February 14, 2018
The CenterFire is a new combination light/laser unit for compact handguns from LaserMax (lasermax.com), but the real news to me isn't the unit itself, but LaserMax's new GripSense activation technology, first available on this model.
Previously, to activate a light or laser, the shooter had to do something after grabbing the gun — hit a button or squeeze a pressure switch. The only near-exception to this that I know of is the Viridian "instant on," where the pistol-mounted unit is turned on, then when the pistol is holstered in Viridian's special holster it shuts off until it is drawn. But the Viridian unit doesn't just require a holster, it requires that company's holster.
What if you wanted that kind of automatic activation without using a holster? Enter the LaserMax GripSense.
The same kind of technology that allows the screen of your smartphone to detect your fingertip can be found in the new CenterFire light/laser. Specifically, it is a capacitive sensor, but according to LaserMax's vice president of marketing, Jay Duncan, the firm's engineers refined and ruggedized the technology for use on a firearm.
The unit clamps over the trigger guard. There is an unseen sensor inside the unit at the rear of the polymer housing, right where your middle finger rests when you have a firing grip. As soon as you get a grip on the gun, even a loose grip, the light and laser activate.
Unlike laser/light units with pressure switches, you do not have to exert extra pressure on the gun. A lot of experts don't like pressureswitches on handguns because squeezing them can trigger a sympathetic response in your trigger finger. Again, this unit requires no pressure, just the lightest touch. There is also a manual activation button on either side of the unit if you decide you would rather use it instead of the GripSense.
The CenterFire features a 100-lumen mint green LED light and 5mW laser, and the unit is programmable with seven modes. Units are available with either red or green lasers. I got a red laser model for testing.
To my eyes, the "mint green" flashlight beam is as much yellow as green. So why did LaserMax go with a lemon/lime flashlight beam color instead of pure white? Green is the most vibrant color in the color spectrum, and the human eye is drawn to it. Many soldiers and cops use red lens flashlights to read maps or do other detail work at night because red light doesn't ruin your night vision. Green is actually at the opposite end of the color spectrum from red, which is why it works so well. And remember, the flashlight puts out 100 lumens of illumination, and lumens are a measure of brightness independent of color.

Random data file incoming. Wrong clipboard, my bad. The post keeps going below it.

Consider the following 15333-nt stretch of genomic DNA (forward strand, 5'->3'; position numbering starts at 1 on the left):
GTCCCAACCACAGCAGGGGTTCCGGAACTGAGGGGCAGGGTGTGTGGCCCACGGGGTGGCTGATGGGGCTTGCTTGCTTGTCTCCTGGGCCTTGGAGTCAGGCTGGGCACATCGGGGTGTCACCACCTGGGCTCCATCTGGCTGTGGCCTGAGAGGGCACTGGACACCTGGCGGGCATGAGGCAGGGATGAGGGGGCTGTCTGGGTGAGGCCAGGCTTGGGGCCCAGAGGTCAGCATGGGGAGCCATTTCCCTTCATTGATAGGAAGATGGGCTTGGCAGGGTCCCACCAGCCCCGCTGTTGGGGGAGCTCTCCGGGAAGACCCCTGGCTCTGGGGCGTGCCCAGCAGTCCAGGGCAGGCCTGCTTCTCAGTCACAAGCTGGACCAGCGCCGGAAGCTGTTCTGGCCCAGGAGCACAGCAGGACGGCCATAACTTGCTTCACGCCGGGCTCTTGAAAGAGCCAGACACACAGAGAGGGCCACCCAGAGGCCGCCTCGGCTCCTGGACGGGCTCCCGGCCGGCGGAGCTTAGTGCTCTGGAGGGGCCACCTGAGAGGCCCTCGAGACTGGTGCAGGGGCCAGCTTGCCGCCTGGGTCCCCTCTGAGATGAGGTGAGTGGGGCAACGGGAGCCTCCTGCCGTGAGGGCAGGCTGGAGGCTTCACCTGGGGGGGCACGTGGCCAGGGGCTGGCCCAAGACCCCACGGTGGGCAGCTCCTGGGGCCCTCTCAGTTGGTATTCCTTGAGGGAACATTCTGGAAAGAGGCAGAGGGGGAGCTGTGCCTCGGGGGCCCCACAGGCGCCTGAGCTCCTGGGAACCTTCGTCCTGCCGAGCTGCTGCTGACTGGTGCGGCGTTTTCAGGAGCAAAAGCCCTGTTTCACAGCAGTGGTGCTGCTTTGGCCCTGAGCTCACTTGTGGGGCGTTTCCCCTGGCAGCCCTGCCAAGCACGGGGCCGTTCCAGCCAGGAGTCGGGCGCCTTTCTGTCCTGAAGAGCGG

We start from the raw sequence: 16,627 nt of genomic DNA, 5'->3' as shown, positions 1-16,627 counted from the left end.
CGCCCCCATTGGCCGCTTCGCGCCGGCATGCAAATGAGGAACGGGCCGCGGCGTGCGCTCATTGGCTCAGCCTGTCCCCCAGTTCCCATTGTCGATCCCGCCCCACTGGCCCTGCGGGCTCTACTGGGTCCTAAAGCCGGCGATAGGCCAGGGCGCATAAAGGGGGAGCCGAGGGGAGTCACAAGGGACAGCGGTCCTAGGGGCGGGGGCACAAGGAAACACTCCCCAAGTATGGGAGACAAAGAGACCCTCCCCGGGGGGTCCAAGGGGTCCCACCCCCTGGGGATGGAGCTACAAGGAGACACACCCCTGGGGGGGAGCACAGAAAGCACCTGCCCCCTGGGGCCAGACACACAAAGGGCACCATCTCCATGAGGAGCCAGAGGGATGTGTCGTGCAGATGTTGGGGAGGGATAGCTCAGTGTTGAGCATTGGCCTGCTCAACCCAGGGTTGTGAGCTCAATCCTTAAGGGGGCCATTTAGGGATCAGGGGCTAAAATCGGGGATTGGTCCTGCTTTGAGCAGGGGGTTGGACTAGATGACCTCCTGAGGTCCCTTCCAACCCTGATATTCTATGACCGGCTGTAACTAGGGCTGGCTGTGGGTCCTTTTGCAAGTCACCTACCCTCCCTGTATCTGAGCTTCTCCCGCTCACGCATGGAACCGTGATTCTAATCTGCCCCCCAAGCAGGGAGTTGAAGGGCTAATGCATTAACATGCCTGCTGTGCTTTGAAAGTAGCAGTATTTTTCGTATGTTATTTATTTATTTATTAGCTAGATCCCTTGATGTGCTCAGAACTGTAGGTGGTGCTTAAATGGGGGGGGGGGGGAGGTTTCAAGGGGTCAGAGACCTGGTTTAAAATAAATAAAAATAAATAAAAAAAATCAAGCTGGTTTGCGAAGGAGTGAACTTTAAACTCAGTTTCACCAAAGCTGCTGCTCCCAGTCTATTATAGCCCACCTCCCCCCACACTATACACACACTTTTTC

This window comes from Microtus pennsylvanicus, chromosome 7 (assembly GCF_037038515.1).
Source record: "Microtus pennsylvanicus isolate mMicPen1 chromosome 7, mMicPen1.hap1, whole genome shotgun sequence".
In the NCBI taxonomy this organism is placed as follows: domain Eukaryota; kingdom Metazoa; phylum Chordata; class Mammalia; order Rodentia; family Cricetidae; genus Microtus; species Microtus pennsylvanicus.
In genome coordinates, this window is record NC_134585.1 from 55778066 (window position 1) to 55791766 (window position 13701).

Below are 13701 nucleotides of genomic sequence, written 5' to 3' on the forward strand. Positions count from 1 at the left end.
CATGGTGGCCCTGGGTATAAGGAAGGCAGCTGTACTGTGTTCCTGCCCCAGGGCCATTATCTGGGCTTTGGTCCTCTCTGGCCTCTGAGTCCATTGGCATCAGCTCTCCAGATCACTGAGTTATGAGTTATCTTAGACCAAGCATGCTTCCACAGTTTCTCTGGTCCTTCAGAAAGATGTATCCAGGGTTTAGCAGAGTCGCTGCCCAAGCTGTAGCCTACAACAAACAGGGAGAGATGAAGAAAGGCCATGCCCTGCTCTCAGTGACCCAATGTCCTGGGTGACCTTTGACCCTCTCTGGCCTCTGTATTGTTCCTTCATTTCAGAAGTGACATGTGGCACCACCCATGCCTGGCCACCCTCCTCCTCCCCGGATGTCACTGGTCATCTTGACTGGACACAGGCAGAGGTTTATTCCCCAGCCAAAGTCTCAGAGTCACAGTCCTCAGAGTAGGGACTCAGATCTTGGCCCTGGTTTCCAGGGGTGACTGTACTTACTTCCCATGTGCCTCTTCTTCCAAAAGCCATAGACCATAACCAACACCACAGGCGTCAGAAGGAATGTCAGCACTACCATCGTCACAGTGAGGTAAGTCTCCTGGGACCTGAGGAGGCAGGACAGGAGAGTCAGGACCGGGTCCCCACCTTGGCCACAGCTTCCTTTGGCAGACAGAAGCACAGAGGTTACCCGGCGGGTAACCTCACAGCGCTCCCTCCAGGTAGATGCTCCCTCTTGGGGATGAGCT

I've found 100 lumens to be bright enough to identify objects in people's hands out to 10 yards, but before you start using your weapon light to assess and identify threats, remember that if you're shining a weapon light at someone, you're pointing a loaded gun at them.
The flashlight throws a wide cone of light. At a distance of six feet the circle of light is about six feet wide. The flashlight beam is round and even, with the center third being slightly brighter but with no sharp edges.
The CenterFire isn't just an always-on light/laser combo. You can program it for light only, laser only or both. The LED light can be adjusted from the full 100 lumens down to four — although I'm not sure why you'd want to do that. Still, I suppose it's nice to have the option to tailor the light to your tastes.
The laser is also programmable for either steady on or pulsing. Why pulsing? A pulsing dot draws your eye more quickly than a steady dot.
I mounted a CenterFire unit on my Smith & Wesson Shield to test it out. I was most concerned with accidental activation during pocket or IWB carry. I was not able to get the unit to activate accidentally no matter how hard I pressed the side of the pistol against my body. It required flesh pressed directly against the underside of the trigger guard in the right spot.
The unit comes with two 1/3N batteries, and battery life is advertised as more than five hours of continuous use. You don't have to remove the unit to change the batteries.
LaserMax says this unit works when wearing gloves, but my testing showed it depends on the type of gloves. With thin knit gloves, it worked with no problems. With thick leather work gloves, it didn't work at all.
When in doubt, see if you can work your smartphone wearing your gloves of choice, and if the screen doesn't register your finger, the CenterFire probably won't either because it uses the same basic technology.
Right now the LaserMax CenterFire is available for several popular concealed-carry pistols, including the Ruger LC series and the Smith & Wesson M&P Shield. Models for the Glock 42 and 43 are on the way, with more sure to come. Prices start at $199 for the red laser models; the green laser models cost an extra $20.